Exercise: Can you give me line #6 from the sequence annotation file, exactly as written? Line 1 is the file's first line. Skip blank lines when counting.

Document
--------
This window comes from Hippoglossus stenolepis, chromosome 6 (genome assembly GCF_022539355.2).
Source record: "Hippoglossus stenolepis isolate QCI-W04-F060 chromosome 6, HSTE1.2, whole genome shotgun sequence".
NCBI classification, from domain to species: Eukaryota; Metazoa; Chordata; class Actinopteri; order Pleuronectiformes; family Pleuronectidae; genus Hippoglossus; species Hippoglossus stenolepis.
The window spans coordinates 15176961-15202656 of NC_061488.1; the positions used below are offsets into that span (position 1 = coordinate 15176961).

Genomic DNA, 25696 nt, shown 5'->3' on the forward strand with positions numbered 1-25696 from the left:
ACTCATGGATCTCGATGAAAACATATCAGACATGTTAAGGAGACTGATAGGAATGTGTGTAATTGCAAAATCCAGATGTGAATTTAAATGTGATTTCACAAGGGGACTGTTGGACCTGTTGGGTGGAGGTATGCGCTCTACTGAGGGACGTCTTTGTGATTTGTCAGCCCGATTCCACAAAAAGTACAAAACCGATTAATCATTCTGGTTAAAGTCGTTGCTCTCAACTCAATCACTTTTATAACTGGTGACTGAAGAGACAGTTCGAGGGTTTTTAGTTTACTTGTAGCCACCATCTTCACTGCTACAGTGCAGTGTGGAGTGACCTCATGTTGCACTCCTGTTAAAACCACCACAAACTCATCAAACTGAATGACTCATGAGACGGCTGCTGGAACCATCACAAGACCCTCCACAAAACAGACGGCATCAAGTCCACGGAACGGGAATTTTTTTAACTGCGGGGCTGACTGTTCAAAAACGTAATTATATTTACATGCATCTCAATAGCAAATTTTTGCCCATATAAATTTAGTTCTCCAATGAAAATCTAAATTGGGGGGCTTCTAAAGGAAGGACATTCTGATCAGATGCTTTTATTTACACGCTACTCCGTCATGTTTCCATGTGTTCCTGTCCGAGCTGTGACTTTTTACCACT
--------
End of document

ACTCATGGATCTCGATGAAAACATATCAGACATGTTAAGGAGACTGATAGGAATGTGTGTAATTGCAAAATCCAGATGTGAATTTAAATGTGATTTCACAAGGGGACTGTTGGACCTGTTGGGTGGAGGTATGCGCTCTACTGAGGGACGTCTTTGTGATTTGTCAGCCCGATTCCACAAAAAGTACAAAACCGATTAATCATTCTGGTTAAAGTCGTTGCTCTCAACTCAATCACTTTTATAACTGGTGACTGAAGAGACAGTTCGAGGGTTTTTAGTTTACTTGTAGCCACCATCTTCACTGCTACAGTGCAGTGTGGAGTGACCTCATGTTGCACTCCTGTTAAAACCACCACAAACTCATCAAACTGAATGACTCATGAGACGGCTGCTGGAACCATCACAAGACCCTCCACAAAACAGACGGCATCAAGTCCACGGAACGGGAATTTTTTTAACTGCGGGGCTGACTGTTCAAAAACGTAATTATATTTACATGCATCTCAATAGCAAATTTTTGCCCATATAAATTTAGTTCTCCAATGAAAATCTAAATTGGGGGGCTTCTAAAGGAAGGACATTCTGATCAGATGCTTTTATTTACACGCTACTCCGTCATGTTTCCATGTGTTCCTGTCCGAGCTGTGACTTTTTACCACT